Same-Sex Marriage in the United States by Jason Pierceson

Same-Sex Marriage in the United States by Jason Pierceson

Author:Jason Pierceson
Language: eng
Format: epub
Tags: undefined
Publisher: Rowman & Littlefield Publishers
Published: 2012-10-15T00:00:00+00:00

Illinois: Avoidance of Litigation Leads to Success

From the perspective of relationship equality policy advocates, until 2010, Illinois was the worst of both worlds—it had both an unsympathetic judiciary and legislature, neither reflective of public opinion in this blue state. Based upon Democratic Party dominance and strong public opinion support for LGBT rights, Illinois should have easily enacted relationship equality legislation. The state is solidly Democratic, with large party majorities in the legislature. According to Gallup, the state is the seventh most Democratic state.[82] Lax and Phillips measure mean public opinion support for gay rights in Illinois at 60 percent, with 53 percent support for civil unions and 42 percent support for same-sex marriage.[83] As measured by public opinion, Illinois is the most supportive of LGBT rights in the Midwest.

However, a bill legalizing civil unions was stalled in the legislature for several years. It was enacted only after it appeared that a conservative governor would be elected in the fall of 2010, thereby putting the issue off the table for at least another four years. Advocates in Illinois intentionally focused on a legislative, rather than judicial, strategy to enact relationship equality policy. In fact, the courts have been actively avoided as potential policy makers. This dynamic does not only apply to LGBT rights issues; progressive policy advocates in the state have generally been wary of the courts. According to Samuel Gove and James Nowlan, “The Illinois political system and culture seem to discourage the state from being a national leader in progressive causes, and the courts are generally conservative and nonactivist.”[84]

The avoidance of social activism describes not only the Illinois courts but also the other branches of state government, which tend to focus more on “bread and butter” issues like taxes, spending, and so on. In a state where political patronage has a long history, “who gets what” has long been the focal point of politics. As one of the leading commentators on Illinois politics, Kent Redfield states, “In a system like Illinois that’s very pragmatic and job-oriented, we tend to not work on the social issues. If I vote pro-life and abortion is not criminalized, the people that voted for me are not going to throw me out of office. But if I don’t get a road paved like I promised, watch out.”[85] As a result, LGBT rights issues struggled to gain a foothold on the policy agenda, and enactment of policy has lagged far behind generally supportive public opinion until recently.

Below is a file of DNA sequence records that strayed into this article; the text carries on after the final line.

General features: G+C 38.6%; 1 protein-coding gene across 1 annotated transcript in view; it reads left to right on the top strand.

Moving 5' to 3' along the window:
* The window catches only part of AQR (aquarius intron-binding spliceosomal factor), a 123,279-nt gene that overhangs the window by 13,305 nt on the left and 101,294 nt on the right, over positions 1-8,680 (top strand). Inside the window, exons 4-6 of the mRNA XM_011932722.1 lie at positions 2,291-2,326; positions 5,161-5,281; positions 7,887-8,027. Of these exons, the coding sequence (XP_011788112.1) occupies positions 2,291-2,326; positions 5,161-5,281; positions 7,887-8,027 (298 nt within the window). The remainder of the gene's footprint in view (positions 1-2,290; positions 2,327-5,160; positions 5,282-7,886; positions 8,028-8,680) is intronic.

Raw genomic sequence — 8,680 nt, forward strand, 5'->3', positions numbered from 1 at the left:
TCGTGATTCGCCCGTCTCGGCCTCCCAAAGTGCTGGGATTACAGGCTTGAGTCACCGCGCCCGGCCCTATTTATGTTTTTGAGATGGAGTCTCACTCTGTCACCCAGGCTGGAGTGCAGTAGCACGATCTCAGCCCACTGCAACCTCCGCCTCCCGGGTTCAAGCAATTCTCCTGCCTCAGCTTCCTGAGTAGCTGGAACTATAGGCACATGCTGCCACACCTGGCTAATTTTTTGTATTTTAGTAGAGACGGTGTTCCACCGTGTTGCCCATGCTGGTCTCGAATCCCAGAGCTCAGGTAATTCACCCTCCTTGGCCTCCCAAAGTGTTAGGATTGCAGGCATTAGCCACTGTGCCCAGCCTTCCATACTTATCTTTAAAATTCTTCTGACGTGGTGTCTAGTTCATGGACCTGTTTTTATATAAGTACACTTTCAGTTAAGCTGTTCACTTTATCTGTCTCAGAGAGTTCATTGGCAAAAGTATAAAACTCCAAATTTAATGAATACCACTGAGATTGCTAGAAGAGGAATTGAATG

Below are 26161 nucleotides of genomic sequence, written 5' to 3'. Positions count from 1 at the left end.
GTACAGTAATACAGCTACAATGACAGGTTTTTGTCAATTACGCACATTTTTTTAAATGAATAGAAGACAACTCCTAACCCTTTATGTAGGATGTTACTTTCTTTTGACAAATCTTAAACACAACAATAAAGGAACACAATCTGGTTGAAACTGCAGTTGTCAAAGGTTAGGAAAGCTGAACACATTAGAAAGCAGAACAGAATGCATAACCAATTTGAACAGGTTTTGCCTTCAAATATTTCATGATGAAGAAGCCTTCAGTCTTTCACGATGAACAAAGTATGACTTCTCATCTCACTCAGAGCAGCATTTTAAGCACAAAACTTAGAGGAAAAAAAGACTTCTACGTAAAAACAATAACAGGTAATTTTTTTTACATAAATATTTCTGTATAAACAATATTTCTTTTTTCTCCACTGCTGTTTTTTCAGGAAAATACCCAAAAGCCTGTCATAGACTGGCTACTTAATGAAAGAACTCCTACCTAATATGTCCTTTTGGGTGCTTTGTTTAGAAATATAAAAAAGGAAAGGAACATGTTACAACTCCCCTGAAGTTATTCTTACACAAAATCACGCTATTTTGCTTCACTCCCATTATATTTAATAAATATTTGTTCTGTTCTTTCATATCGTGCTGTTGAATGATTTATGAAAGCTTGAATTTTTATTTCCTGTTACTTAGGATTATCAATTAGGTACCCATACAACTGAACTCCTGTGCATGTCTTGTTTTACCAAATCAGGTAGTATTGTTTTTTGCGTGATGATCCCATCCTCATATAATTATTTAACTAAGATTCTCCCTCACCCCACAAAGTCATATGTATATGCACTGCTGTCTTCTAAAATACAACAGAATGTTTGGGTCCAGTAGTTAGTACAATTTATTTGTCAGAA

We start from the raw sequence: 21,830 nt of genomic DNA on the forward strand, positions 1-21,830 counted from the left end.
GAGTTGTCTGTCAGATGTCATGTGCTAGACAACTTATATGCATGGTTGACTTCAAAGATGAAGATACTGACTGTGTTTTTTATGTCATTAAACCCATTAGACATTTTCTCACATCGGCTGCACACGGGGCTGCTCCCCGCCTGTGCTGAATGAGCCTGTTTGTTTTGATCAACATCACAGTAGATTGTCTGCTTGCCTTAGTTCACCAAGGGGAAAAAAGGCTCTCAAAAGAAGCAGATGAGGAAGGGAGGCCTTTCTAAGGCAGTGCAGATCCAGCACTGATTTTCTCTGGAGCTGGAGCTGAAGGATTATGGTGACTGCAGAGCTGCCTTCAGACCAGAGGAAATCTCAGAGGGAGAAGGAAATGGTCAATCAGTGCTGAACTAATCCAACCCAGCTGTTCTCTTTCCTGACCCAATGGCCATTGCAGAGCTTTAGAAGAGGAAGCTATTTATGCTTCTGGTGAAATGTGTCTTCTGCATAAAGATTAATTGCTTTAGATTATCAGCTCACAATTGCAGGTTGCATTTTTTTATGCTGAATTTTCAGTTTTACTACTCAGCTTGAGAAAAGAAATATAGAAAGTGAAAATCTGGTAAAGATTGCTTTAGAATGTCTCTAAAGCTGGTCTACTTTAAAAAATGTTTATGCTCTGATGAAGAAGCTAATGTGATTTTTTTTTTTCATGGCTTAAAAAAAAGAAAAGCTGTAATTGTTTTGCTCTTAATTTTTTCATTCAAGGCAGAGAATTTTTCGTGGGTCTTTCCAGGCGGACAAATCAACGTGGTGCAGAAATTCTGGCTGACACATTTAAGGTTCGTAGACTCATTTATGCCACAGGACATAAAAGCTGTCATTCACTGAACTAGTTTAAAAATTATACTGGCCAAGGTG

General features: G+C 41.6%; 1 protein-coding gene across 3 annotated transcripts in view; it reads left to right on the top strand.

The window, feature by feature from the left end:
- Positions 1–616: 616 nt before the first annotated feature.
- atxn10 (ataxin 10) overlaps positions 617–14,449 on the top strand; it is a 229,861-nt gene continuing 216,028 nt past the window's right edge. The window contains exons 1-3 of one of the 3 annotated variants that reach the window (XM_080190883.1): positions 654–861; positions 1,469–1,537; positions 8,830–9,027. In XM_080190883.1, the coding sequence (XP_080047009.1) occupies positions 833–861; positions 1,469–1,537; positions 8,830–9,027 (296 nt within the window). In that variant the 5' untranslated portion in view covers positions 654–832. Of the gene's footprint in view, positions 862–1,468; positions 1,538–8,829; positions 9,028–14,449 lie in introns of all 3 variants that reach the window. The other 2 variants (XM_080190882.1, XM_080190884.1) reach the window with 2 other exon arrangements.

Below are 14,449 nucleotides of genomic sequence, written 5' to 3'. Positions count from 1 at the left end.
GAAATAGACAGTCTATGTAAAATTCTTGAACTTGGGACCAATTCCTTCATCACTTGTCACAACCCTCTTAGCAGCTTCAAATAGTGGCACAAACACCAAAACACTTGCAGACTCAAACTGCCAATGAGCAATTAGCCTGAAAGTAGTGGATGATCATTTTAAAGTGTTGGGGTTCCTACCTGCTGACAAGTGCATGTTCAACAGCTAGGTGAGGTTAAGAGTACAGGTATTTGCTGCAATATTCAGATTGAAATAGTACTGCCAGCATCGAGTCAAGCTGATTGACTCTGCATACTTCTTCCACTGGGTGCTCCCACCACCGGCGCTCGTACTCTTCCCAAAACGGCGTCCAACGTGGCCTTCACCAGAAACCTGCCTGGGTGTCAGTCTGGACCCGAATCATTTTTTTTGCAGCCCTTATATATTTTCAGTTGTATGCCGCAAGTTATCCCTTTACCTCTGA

Before working to enact civil unions, activists in Illinois worked for years on adding sexual orientation and gender identity to the state’s antidiscrimination law. The bill was able to get through the Democratic House, but had failed repeatedly in the Republican Senate. In 2002, Democrats took control of the legislature and the governorship, opening up the stalemate. However, even the Democrats acted slowly, finally enacting the law early in 2005.

This history indicates that partisan control is important in Illinois, but it is not a guarantee of LGBT rights successes. Legislation enacting civil unions languished for two consecutive legislative sessions.


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